In response to:
Kagame's Hidden War in the Congo from the September 24, 2009 issue
To the Editors:
Howard French’s characterization of Rwanda’s government as consisting of “a small Tutsi minority” is incongruent with the facts [“Kagame’s Hidden War in the Congo,” NYR, September 24]. Rwanda’s prime minister, Bernard Makuza, is Hutu. Marcel Gatsinzi, Rwanda’s minister of defense, is also Hutu. Hutus serve at the highest levels of government, in every branch of government, and in every level of government from local and provincial leaders to national authorities and ambassadors.
The Rwandan government has made extraordinary efforts to improve the standard of living of all Rwandans, Hutu and Tutsi alike. Major investments in a universal health care system, classroom building for improved educational access and quality, and business development to increase employment opportunities and promote poverty alleviation have had tangible results that have been deservedly recognized by a range of governments, NGOs, and multilateral organizations.
Efforts to tackle corruption and government waste place Rwanda at the top of African nations with regard to transparency, accountability, and integrity of governance. These projects to improve human development and the achievement of the UN Millennium Development Goals do not discriminate on the basis of ethnic identity. Hutus benefit from them just as much as Tutsis and deliberately so as a matter of government policy, which places the equality of Rwandans at the heart of its principles and policies.
It has become popular among some in academia to delegitimize Rwanda’s current government. There are legitimate reasons for criticizing it. But such criticisms need to be grounded in fact and sensitive to the context of Rwanda’s post-genocide situation. From 1959 to 1994 massacres against innocent Rwandan civilians took place every ten years and sometimes with greater frequency. Tens of thousands of Tutsis were killed in these massacres, culminating in the 1994 genocide of the Tutsis, in which one million Tutsis were killed as were tens of thousands of Hutu moderates who stood for the values of freedom, democracy, and equality and were murdered by the Hutu supremacist regime as a result.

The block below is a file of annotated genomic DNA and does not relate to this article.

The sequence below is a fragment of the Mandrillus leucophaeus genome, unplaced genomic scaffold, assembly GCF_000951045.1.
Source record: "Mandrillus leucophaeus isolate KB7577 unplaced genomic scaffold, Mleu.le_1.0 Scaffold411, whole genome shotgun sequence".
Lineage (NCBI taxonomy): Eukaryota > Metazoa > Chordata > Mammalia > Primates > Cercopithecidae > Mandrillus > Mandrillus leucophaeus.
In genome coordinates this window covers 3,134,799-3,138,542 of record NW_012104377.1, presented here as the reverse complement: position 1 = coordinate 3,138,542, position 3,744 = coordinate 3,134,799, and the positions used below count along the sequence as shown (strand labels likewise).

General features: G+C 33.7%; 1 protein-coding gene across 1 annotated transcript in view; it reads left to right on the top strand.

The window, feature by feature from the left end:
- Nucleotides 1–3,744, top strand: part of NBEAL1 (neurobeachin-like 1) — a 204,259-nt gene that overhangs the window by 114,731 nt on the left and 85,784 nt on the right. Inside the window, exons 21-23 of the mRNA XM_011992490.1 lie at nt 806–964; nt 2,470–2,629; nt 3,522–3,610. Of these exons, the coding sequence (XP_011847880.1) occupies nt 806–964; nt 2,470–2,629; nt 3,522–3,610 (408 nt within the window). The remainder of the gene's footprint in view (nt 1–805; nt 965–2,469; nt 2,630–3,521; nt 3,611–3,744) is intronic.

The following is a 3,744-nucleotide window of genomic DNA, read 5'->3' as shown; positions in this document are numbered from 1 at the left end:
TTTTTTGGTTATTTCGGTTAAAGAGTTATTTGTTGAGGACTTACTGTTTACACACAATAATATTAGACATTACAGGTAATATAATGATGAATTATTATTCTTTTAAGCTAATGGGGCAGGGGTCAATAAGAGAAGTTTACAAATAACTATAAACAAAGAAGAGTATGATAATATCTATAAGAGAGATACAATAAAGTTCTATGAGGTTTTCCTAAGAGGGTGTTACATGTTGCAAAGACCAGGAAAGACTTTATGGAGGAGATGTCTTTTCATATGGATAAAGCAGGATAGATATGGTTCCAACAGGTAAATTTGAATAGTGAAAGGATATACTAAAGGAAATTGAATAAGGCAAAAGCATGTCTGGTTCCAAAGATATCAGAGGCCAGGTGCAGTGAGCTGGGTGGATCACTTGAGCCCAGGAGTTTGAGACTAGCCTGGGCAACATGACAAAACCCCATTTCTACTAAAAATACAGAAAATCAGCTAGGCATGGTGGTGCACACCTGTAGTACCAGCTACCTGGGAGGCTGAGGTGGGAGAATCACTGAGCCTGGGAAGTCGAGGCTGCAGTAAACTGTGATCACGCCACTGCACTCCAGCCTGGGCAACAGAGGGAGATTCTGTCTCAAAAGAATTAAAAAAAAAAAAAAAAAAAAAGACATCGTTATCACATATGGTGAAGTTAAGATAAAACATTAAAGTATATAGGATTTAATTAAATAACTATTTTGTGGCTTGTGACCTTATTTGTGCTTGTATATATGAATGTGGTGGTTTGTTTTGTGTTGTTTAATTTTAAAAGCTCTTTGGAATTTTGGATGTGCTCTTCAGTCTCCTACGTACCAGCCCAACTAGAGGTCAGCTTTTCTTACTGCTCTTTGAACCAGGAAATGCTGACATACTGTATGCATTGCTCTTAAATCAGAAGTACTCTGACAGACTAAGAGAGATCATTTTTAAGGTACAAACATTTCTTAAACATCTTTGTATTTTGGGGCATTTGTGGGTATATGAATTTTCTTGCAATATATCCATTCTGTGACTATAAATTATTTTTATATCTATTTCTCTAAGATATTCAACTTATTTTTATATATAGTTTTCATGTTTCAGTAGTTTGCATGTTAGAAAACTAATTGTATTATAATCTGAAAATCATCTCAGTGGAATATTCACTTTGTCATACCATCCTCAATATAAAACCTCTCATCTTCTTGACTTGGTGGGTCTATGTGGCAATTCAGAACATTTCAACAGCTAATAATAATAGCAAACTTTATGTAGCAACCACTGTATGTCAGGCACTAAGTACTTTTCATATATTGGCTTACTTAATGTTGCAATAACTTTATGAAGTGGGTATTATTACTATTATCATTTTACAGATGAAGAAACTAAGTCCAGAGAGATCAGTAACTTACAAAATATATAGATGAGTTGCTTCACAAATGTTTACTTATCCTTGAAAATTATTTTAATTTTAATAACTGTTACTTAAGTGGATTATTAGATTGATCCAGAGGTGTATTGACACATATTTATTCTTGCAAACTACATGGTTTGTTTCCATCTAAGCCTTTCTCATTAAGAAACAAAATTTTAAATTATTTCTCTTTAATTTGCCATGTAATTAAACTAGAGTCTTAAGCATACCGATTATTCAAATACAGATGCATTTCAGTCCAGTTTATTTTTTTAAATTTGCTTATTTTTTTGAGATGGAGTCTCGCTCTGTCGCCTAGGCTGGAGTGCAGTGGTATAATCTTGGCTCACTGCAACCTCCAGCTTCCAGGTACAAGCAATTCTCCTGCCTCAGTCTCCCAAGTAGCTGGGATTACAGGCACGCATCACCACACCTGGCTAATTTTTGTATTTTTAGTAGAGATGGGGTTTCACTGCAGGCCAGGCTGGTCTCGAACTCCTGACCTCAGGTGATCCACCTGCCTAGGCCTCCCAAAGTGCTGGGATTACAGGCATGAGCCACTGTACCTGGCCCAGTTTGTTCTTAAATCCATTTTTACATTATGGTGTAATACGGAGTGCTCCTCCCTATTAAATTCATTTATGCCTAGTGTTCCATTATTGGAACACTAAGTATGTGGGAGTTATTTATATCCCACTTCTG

Since the RPF ended the genocide and liberated Rwanda in 1994 and formed a stable government of national unity, no such acts of government-sanctioned mass violence have taken place in Rwanda, not against Tutsis, and not against Hutus. This is a stunning achievement, and one that is too often overlooked. It represents a radical paradigm shift in how Rwanda is governed for the better of all of its citizens alike. It is Rwanda’s current government that has guaranteed this peace and broken the pattern of violence against innocents. It deserves recognition.
London School of Economics and Political Science
Howard French replies:
Real power in Rwanda is not only held by a small Tutsi minority, a reality that Mr. Schimmel would dismiss, but by a minority within that minority: a new elite drawn largely from the English-speaking Tutsis who returned to Rwanda from exile in Uganda and elsewhere during and following the 1994 victory by Major Paul Kagame’s Rwandan Patriotic Front.
The existence of Hutus with impressive-sounding titles sprinkled here and there in government does nothing to change that fact. Indeed, the cosmetic nature of Hutu representation in Rwanda has a history that goes back to the earliest days of the post-genocide era, when Pasteur Bizimungu, a “moderate Hutu,” was named president, and Kagame, a Tutsi, vice-president. It is widely known that Kagame wielded effective power under this arrangement. Bizimungu was replaced by Kagame as president in 2000, and when he tried to form an opposition party the following year, it was promptly banned. In 2002, Bizimungu was placed under house arrest for his political activity, and subsequently spent three years in prison.
The writer goes on to speak of achievements that have been overlooked in Rwanda, but in doing so proceeds to embrace the prevalent narrative of Tutsi victimhood, according to which we should discount any missteps taken under Kagame, even if they involve the slaughter of hundreds of thousands of Hutus in the Congo, or the death of millions of that country’s citizens during Rwanda’s pursuit of war next door.
The books I reviewed in my article relate a history that is much more complex than the one offered by Mr. Schimmel, challenging our understanding of many important questions about Central Africa. They offer none of the moral clarity of the Holocaust analogies that remain popular in accounts of the Rwandan genocide, but rather show a region of multiple, interlocking genocides in which Hutus and Tutsis have repeatedly taken turns as perpetrator and victim. Such complexity may be difficult to embrace, but doing so is essential to ending the horrible cycle of impunity and revenge that bedevils Africa’s Great Lakes region.